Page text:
Edward Glaeser 101: The Famous American Economist

Edward Glaeser

Edward Glaeser 101: Who is the Famous American Economist? in our article of, we will cover in detail everything you need to know about Edward Glaeser, the famous American economist that our readers are curious about.

Edward Glaeser

Who is Edward Glaeser?

Edward Glaeser is an American economist born on May 1, 1967, and is the Fred and Eleanor Glimp Professor of Economics at Harvard University. He is also the Director of the Cities Research Program at the International Growth Centre. He is the son of Ludwig Glaeser (1930-September 27, 2006) and Elizabeth Glaeser. His father was born in Berlin in 1930, lived in Berlin during World War II, and moved to West Berlin in the 1950s.

Ludwig Glaeser received his architecture degree from Darmstadt University of Technology and his art history doctorate from Berlin University. He joined the staff of the New York City Museum in 1963 and became the curator of the Architecture and Design Department in 1969. Edward Glaeser received his economics AB from Princeton University and his economics doctorate from the University of Chicago after attending The Collegiate School in New York City.

In 1992, Glaeser joined Harvard, where he is currently the Fred and Eleanor Glimp Professor of Economics in the Economics Department. He has previously served as the Director of the Taubman Center and the Rappaport Institute at the Harvard Kennedy School. He is a senior fellow at the Manhattan Institute and a contributing editor to City Journal.

Additionally, he is the editor of the Journal of Economic Perspectives. Glaeser and John A. List discussed the reasons for the AEA committee starting to award the Clark Medal annually since 2009. According to a review in The New York Times, his book published in 2011 titled “Triumph of the City: How Our Greatest Invention Makes Us Richer, Smarter, Greener, Healthier, and Happier” summarizes years of research by Glaeser on the role of cities in promoting human achievement and is described as “multidisciplinary and lively.” Edward Glaeser is the Chairman of the Advisory Board for Policy Exchange’s Liveable London Unit.

Authorship Period:

Since 1992, Glaeser has published approximately five articles per year in leading peer-reviewed academic journals in economics. In addition, he has written many books, articles, blogs, and op-eds. Glaeser has made significant contributions to observational studies in urban economics. His research on the historical evolution of economic centers such as Boston and New York has had a major impact in the fields of economics and urban geography. Glaeser has also addressed various topics from social economics to religious economics, with both contemporary and historical perspectives.

He is highly regarded by leading economists. George Akerlof (2001 Nobel Prize in Economics) referred to Glaeser as a “smart” person, while Gary Becker (1992 Nobel Prize in Economics) stated that urban economics was “dried up” before Glaeser and that Glaeser had “found new ways” to look at cities. In 2006, Edward Glaeser began writing a regular column for the New York Sun and he also writes a monthly column for the Boston Globe. He frequently contributes blog posts to The New York Times’ Economix page and has also written for The New Republic.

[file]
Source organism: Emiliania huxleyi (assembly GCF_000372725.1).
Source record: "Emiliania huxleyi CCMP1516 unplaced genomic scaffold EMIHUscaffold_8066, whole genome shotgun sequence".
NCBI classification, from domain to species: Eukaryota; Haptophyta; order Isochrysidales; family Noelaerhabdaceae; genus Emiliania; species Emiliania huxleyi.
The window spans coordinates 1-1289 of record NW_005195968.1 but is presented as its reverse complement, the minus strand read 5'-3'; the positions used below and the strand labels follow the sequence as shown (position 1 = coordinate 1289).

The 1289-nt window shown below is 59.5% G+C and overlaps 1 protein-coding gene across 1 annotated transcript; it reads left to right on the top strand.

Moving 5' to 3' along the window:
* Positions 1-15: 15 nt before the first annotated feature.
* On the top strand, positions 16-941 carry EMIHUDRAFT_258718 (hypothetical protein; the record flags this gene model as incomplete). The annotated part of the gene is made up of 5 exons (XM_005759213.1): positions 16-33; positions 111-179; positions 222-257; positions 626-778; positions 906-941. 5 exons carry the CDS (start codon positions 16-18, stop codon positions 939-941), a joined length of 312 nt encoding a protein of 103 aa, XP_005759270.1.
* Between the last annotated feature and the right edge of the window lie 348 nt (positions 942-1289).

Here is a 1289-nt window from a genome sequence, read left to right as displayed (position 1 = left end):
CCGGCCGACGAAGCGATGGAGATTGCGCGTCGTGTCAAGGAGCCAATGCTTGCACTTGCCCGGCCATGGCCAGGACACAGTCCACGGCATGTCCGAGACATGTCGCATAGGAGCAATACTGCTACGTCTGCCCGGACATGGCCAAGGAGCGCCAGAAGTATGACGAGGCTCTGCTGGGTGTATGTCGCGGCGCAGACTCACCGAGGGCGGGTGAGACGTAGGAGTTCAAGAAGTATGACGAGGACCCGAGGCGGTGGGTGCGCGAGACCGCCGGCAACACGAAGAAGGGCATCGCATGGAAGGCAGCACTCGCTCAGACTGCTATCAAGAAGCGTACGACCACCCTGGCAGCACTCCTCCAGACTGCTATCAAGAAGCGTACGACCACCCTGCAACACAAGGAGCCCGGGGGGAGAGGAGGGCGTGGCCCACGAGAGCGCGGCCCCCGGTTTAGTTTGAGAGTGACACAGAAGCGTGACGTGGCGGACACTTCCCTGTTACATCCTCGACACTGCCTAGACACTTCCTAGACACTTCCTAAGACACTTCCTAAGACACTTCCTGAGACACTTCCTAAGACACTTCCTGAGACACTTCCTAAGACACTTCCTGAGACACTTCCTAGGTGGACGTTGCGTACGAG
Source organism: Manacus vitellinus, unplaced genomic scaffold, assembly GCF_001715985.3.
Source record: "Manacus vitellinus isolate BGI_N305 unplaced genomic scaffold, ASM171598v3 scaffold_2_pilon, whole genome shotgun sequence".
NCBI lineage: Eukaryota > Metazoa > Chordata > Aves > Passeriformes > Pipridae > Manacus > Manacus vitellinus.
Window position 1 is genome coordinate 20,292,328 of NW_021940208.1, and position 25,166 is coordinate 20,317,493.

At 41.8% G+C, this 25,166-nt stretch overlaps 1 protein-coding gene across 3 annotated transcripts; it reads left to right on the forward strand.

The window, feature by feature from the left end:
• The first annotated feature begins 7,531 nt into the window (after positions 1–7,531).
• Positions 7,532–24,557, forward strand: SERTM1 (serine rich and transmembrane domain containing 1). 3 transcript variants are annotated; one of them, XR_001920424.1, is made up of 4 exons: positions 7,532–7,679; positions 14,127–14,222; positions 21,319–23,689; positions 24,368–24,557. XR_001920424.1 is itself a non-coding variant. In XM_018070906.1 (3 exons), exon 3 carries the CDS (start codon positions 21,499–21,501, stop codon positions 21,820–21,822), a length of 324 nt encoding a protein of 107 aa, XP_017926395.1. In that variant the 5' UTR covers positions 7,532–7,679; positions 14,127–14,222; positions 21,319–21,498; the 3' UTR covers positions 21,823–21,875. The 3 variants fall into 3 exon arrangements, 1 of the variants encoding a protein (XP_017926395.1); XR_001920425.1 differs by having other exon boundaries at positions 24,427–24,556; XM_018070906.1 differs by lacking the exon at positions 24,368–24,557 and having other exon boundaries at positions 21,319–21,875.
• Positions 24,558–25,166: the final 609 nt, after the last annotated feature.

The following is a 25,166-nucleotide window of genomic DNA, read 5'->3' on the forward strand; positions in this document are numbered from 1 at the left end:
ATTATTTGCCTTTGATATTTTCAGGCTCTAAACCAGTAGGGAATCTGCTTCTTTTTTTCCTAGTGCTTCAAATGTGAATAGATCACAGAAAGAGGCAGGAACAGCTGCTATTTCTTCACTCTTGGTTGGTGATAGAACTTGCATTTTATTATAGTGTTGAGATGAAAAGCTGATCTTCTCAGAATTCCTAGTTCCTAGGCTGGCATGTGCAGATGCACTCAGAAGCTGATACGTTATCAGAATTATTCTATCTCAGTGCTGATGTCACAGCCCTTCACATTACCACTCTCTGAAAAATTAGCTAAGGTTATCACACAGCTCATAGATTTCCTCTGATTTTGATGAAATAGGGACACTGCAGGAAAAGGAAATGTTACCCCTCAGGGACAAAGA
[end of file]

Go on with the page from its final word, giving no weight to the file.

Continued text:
Edward Glaeser

Contribution to Urban and Political Economics:

Glaeser has published extensively on various topics in urban economics in leading economics journals. In his early works, he found that industrial diversity contributes more to economic growth than specifications, a result that was compared to the work of other urban economists such as Vernon Henderson at Brown University. He has impressive studies published on inequality.

His collaboration with David Cutler at Harvard University determined the harmful effects of segregation on black youth based on criteria such as salary, unemployment, obtaining education, and likelihood of young pregnancy. Their findings showed that the impact of segregation on black youth was so detrimental that if they lived in perfectly integrated metropolitan areas, they would have the same success as white youth in three out of four criteria and only slightly different in the fourth criteria.

Edward Glaeser and Some of His Opposing Views:

In 2000, Glaeser, Kahn, and Rappaport challenged the city land-use theory of the 1960s, which claimed that poverty was more prevalent in cities because wealthy consumers preferred to move to suburbs with cheaper land, leaving the poor to live densely in the cities. However, Glaeser and his team found that in US cities, the higher poverty rates in cities (17% in 1990) compared to suburbs (7.4%) were due to the ease of public transportation and the policies in central cities that support the poor.

In a 2011 interview, he emphasized his belief that “the existence of poverty in cities is not something to be ashamed of because cities do not make people poor, cities attract poor people by offering the economic opportunities they need the most.”

In recent years, Glaeser has argued that human capital explains a large part of the welfare gap at the city and metropolitan level. He has extended this argument to the international level, claiming that the high human capital brought by European immigrants has led to the development of more free institutions and economic growth in those countries for centuries. In another study, he found that human capital is associated with improvements in corruption and other government performance measures.

In the 2000s, Glaeser’s empirical research provided a different explanation for the recent rise in home prices in many regions of the US. Unlike many commentators and writers who attributed the home market bubble to Alan Greenspan’s monetary policies, Glaeser noted that home prices were not equal across the country (Glaeser and Gyourko 2002).

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